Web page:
2. change in neutrophils/mg with WSP at 6 and 24 hours [ Time Frame: (6 hours post WSP - pre WSP [Prednisone]) vs (6 hours post WSP - pre WSP [Placebo]) and (24 hours post WSP - pre WSP [Prednisone]) vs (24 hours post WSP - pre WSP [Placebo]) ]
    comparing the change in neutrophils/mg 6 and 24 hours post WSP exposure with Prednisone versus Placebo

  3. Mucociliary Clearance (MCC) Associated With Inhaled Wood Smoke Exposure as Affected by Prednisone [ Time Frame: 4 hours post WSP with Prednisone vs 4 hours post WSP with Placebo ]
    4 hours post WSP exposure, the MCC is done. A whole lung region of interest (ROI) bordering the right lung is used to estimate (by computer analysis) whole lung retention of inhaled radiolabeled particles. Labeled particle counts are measured over a 2 hour period to determine the fraction of initial particle counts remaining. From this data, the investigators will determine the percentage of labeled particles cleared from the lung during the 2 hour observation period and compare Prednisone vs Placebo.



Information from the National Library of Medicine

Choosing to participate in a study is an important personal decision. Talk with your doctor and family members or friends about deciding to join a study. To learn more about this study, you or your doctor may contact the study research staff using the contacts provided below. For general information, Learn About Clinical Studies.


Layout table for eligibility information
Ages Eligible for Study:   18 Years to 45 Years   (Adult)
Sexes Eligible for Study:   All
Accepts Healthy Volunteers:   Yes
Criteria

Inclusion Criteria:

  • Age 18-45 years, inclusive, of both genders
  • Negative pregnancy test for females who are not s/p hysterectomy with oophorectomy
  • No history of episodic wheezing, chest tightness, or shortness of breath consistent with asthma, or physician-diagnosed asthma.
  • Forced expiratory volume at one second (FEV1) of at least 80% of predicted and FEV1/ forced vital capacity (FVC) ≥0.70.
  • Oxygen saturation of ≥93%
  • Ability to provide an induced sputum sample.
  • Subject must demonstrate a ≥10% increase in sputum %PMNs 6 hours following inhaled WSP exposure, when compared to baseline sputum (to be completed in a separate protocol IRB# 15-1775).

Exclusion Criteria:

Clinical contraindications:

  • Any chronic medical condition considered by the PI as a contraindication to the exposure study including significant cardiovascular disease, diabetes, chronic renal disease, chronic thyroid disease, history of chronic infections/immunodeficiency.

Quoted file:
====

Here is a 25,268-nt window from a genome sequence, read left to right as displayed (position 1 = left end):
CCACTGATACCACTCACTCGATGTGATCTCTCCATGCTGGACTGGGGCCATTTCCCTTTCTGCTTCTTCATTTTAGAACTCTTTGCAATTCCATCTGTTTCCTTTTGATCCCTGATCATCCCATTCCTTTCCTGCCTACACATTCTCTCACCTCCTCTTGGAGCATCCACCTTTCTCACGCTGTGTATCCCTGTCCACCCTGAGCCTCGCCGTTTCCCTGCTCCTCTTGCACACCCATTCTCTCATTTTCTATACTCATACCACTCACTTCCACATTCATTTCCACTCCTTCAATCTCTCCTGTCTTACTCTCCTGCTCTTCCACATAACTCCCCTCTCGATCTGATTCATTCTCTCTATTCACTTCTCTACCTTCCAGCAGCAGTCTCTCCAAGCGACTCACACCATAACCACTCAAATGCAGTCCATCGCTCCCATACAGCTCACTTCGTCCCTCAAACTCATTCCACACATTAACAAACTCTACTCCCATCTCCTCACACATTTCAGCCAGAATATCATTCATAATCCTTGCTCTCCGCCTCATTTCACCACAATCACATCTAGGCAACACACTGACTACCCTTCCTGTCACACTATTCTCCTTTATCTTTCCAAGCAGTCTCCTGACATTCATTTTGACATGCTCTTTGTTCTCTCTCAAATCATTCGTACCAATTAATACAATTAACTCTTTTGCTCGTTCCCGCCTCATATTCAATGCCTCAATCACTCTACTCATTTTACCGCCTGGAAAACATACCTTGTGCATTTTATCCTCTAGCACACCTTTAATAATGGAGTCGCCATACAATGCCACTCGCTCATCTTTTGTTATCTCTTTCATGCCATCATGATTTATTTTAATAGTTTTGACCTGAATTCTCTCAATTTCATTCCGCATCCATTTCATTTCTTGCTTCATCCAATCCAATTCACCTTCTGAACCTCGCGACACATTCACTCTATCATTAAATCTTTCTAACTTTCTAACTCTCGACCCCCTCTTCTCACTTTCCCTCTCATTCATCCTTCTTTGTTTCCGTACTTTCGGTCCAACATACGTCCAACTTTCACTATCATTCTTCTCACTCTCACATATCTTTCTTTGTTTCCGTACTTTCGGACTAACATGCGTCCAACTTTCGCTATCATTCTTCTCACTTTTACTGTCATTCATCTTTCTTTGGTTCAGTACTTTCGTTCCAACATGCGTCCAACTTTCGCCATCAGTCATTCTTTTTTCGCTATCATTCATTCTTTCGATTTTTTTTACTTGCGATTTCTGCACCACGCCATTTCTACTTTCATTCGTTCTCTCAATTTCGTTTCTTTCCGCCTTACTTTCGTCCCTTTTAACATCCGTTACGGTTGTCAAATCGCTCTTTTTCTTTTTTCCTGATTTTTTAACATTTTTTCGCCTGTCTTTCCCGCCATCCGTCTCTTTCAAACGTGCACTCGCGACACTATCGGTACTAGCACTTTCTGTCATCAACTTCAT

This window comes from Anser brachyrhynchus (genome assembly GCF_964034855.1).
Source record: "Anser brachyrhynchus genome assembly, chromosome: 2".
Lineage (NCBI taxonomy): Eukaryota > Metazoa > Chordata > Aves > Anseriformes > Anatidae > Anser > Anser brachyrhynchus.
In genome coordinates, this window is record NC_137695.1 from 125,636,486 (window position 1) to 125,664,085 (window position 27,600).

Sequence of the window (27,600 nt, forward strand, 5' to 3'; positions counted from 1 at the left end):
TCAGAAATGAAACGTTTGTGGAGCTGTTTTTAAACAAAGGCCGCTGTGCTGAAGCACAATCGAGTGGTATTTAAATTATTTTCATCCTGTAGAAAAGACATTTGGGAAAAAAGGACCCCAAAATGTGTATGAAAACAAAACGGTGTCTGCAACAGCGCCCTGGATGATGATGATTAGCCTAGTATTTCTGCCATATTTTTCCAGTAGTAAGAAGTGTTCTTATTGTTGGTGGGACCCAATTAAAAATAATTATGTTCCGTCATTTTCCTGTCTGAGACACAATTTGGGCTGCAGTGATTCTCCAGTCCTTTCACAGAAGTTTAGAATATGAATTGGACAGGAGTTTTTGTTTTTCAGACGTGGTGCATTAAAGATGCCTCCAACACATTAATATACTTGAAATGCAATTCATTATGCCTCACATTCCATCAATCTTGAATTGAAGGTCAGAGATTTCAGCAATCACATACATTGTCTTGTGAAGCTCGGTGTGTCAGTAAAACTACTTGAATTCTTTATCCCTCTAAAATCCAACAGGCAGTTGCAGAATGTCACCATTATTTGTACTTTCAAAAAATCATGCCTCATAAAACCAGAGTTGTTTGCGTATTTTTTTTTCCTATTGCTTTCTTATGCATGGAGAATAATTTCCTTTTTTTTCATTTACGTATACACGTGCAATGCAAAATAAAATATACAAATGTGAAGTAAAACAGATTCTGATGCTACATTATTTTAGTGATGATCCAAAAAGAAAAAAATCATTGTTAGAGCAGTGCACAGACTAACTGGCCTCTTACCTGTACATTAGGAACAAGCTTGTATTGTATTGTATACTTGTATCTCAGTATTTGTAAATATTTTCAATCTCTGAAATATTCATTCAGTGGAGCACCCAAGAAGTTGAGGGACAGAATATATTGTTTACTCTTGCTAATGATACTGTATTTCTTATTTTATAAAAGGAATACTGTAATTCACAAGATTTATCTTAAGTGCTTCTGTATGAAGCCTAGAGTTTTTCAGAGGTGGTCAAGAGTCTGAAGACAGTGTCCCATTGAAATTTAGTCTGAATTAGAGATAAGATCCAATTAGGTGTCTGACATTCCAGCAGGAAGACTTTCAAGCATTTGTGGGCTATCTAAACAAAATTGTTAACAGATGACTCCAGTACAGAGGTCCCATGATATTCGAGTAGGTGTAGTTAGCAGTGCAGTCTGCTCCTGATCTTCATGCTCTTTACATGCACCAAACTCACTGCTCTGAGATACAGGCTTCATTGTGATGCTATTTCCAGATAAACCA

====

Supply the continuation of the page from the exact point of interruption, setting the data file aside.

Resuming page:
• Viral upper respiratory tract infection within 4 weeks of challenge.
  • Any acute infection requiring antibiotics within 4 weeks of exposure or fever of unknown origin within 4 weeks of challenge.
  • Abnormal physical findings at the baseline visit, including but not limited to abnormalities on auscultation, temperature of 37.8° C, Systolic BP > 150mm Hg or < 85 mm Hg; or Diastolic BP > 90 mm Hg or < 50 mm Hg, or pulse oximetry saturation reading less than 93%.
  • Physician diagnosis of asthma
  • If there is a history of allergic rhinitis, subjects must be asymptomatic of allergic rhinitis at the time of study enrollment.
  • Mental illness or history of drug or alcohol abuse that, in the opinion of the investigator, would interfere with the participant's ability to comply with study requirements.
  • Medications which may impact the results of the WSP exposure, interfere with any other medications potentially used in the study (to include steroids, beta antagonists, non-steroidal anti-inflammatory agents)
  • Cigarette smoking > 1 pack per month
  • Unwillingness to use reliable contraception if sexually active (IUD, birth control pills/patch, condoms).
  • Use of immunosuppressive or anticoagulant medications including routine use of NSAIDS. Oral contraceptives are acceptable, as are antidepressants and other medications may be permitted if, in the opinion of the investigator, the medication will not interfere with the study procedures or compromise safety and if the dosage has been stable for 1 month.
  • Orthopedic injuries or impediments that would preclude bicycle or treadmill exercise.
  • Inability to avoid NSAIDS, Multivitamins, Vitamin C or E or herbal supplements.
  • Allergy/sensitivity to study drugs or their formulations
  • Pregnant/lactating women and children (< 18 years as this is age of majority in North Carolina) will also be excluded since the risks associated with WSP exposure to the fetus or child, respectively, are unknown and cannot be justified for this non-therapeutic protocol. Individuals over 45 years of age will not be included due to the increased possibility of co-morbidities and need for prohibited medications.
  • Inability or unwillingness of a participant to give written informed consent

Information from the National Library of Medicine

To learn more about this study, you or your doctor may contact the study research staff using the contact information provided by the sponsor.

Please refer to this study by its ClinicalTrials.gov identifier (NCT number): NCT03861390


Contacts
Layout table for location contacts
Contact: Martha Almond 9199660759 martha_almond@med.unc.edu
Contact: Carole Robinette, MS 919-966-5638

Locations
Layout table for location information
United States, North Carolina
Center for Environmental Medicine, Asthma and Lung Biology at UNC Chapel Hill Recruiting
Chapel Hill, North Carolina, United States, 27599
Contact: Carole Robinette    919-966-5638    carole_robinette@med.unc.edu   
Sponsors and Collaborators
University of North Carolina, Chapel Hill
United States Department of Defense
Investigators
Layout table for investigator information
Principal Investigator: Terry Noah, MD University of North Carolina, Chapel Hill
Publications:
Jones B, and Kenward, M.G. . Design and analysis of cross-over trials. Third ed: CRC Press; 2015

Layout table for additonal information
Responsible Party: University of North Carolina, Chapel Hill
ClinicalTrials.gov Identifier: NCT03861390    
Other Study ID Numbers: 18-2196
First Posted: March 4, 2019    Key Record Dates
Last Update Posted: January 5, 2022
Last Verified: January 2022
Individual Participant Data (IPD) Sharing Statement:
Plan to Share IPD: No

Layout table for additional information
Studies a U.S. FDA-regulated Drug Product: Yes
Studies a U.S. FDA-regulated Device Product: No
Product Manufactured in and Exported from the U.S.: No
Additional relevant MeSH terms:
Layout table for MeSH terms
Inflammation
Pathologic Processes
Prednisone
Anti-Inflammatory Agents
Glucocorticoids
Hormones
Hormones, Hormone Substitutes, and Hormone Antagonists
Physiological Effects of Drugs
Antineoplastic Agents, Hormonal
Antineoplastic Agents